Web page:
PhD in boar taint

Most people perceive boar taint as unpleasant, but the degree to which we react depends on genetics. In her doctoral dissertation, Kathrine Lunde at Animalia has worked on developing a sensitivity method for identifying the boar taint component androstenone.

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Margrethe Hersleth

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The project has been a collaboration between Animalia, the Norwegian University of Life Sciences (UMB), and Nofima.

It turns out that almost four out of 10 Norwegian consumers react to androstenone. Tests were conducted both with Nofima’s professional sensory panel and with ordinary consumers.

“The results show how important it is for the industry to test products by using both a trained panel and ordinary consumers, in order to learn more about consumers’ sensitivity to and acceptance of changes in product recipes,” says Margrethe Hersleth, Senior Researcher at Nofima Mat and Associate Professor at UMB.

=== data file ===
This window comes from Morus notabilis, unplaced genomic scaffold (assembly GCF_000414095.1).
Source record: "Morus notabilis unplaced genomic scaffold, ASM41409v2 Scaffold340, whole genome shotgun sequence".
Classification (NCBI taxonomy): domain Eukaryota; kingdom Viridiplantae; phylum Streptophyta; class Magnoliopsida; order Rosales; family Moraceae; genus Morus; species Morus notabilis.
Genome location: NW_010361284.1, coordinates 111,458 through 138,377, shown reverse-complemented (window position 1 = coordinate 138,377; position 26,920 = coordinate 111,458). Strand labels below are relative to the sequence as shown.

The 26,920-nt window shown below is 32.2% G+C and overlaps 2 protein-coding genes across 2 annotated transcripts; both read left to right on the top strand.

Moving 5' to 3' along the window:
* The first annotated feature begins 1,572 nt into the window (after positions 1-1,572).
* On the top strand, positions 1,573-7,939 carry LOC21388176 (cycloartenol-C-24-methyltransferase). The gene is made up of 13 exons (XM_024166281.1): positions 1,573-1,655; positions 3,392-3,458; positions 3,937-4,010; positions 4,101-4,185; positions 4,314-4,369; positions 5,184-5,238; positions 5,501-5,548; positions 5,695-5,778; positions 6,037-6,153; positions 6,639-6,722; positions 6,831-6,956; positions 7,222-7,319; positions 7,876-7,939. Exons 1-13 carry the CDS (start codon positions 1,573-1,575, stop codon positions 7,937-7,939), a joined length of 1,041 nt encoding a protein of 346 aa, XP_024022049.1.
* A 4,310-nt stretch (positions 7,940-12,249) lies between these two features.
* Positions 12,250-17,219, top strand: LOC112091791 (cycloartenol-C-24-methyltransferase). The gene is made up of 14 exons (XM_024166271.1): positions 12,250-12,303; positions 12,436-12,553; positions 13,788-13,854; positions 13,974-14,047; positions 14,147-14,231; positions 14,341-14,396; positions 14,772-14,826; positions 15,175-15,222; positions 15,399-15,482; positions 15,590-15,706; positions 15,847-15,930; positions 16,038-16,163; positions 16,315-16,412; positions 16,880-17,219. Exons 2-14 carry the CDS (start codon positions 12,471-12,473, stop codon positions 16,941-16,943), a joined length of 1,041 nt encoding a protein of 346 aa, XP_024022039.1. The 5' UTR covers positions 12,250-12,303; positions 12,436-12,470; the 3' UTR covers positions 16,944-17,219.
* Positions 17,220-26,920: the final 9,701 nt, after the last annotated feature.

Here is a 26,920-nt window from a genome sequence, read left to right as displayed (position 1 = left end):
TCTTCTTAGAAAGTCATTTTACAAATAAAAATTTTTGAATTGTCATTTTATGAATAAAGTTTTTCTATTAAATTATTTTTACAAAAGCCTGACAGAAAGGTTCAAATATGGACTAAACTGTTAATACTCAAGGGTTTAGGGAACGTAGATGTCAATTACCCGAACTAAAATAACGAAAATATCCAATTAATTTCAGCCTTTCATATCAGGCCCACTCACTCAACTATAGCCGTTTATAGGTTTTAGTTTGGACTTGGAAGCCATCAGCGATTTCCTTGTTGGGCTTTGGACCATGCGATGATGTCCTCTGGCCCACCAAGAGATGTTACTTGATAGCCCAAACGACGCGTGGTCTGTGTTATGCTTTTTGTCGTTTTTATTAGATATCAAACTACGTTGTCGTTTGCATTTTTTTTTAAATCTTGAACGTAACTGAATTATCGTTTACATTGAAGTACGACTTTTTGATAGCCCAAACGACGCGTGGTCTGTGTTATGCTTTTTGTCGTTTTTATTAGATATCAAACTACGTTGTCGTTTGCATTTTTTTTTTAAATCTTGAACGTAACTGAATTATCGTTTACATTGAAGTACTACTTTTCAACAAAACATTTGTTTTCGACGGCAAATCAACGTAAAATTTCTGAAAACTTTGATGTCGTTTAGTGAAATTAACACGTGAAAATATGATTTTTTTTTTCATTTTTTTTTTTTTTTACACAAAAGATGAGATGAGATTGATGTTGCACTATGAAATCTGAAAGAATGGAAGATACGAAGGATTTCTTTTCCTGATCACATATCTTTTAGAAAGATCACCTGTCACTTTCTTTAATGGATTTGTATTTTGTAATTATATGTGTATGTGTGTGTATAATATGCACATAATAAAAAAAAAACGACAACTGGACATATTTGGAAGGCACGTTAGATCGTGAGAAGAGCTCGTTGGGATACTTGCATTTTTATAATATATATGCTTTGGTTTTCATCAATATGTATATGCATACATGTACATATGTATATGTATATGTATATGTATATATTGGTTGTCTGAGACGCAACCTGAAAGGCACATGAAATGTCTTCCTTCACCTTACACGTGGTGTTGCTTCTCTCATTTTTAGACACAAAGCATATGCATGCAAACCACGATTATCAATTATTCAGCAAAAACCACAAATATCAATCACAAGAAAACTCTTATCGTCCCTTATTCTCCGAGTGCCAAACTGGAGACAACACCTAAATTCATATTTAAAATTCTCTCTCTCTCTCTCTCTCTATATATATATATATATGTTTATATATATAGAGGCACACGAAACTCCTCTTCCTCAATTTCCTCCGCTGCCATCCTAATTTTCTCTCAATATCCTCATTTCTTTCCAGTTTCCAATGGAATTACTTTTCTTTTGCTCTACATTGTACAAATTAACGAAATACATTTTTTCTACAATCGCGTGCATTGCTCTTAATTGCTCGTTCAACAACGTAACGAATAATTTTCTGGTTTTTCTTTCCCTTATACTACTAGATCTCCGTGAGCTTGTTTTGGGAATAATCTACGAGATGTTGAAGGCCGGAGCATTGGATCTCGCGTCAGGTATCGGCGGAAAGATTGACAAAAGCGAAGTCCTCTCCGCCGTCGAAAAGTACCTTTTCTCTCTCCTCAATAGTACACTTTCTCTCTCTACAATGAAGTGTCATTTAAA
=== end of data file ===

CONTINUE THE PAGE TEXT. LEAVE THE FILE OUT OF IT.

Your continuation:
Sensitive to boar taint
Boar taint is primarily associated with the components skatole and androstenone.

“Skatole is considered to be unpleasant by 99 % of the consumers, while the ability to detect androstenone varies and depends on genetics,” explains Kathrine Lunde.

The dissertation’s findings highlight the importane of determining whether someone is sensitive to androstenone or not, before he or she assesses meat with varying androstenone content.

The sensitivity method (for androstenone) that the project developed is highly correlated to the consumers’ DNA and their assessment of meat with varying androstenone content. The results presented in the dissertation show that around 39 % of Norwegian consumers were defined as androstenone sensitive after being tested with the new method.

Possible to conceal the taint
Using various processing technologies (dry-salted and fermented bacon) and common, strong additives (liquid smoke), higher levels of skatole were accepted by the consumers, and in general it appeared that skatole was easier to mask than androstenone.

In the work to develop this sensitivity method, Nofima helped to develop the method and carry out sensory tests, and also designed and carried out consumer tests, produced meat, and tested process technologies for these studies.

Consumer and sensory sciences  

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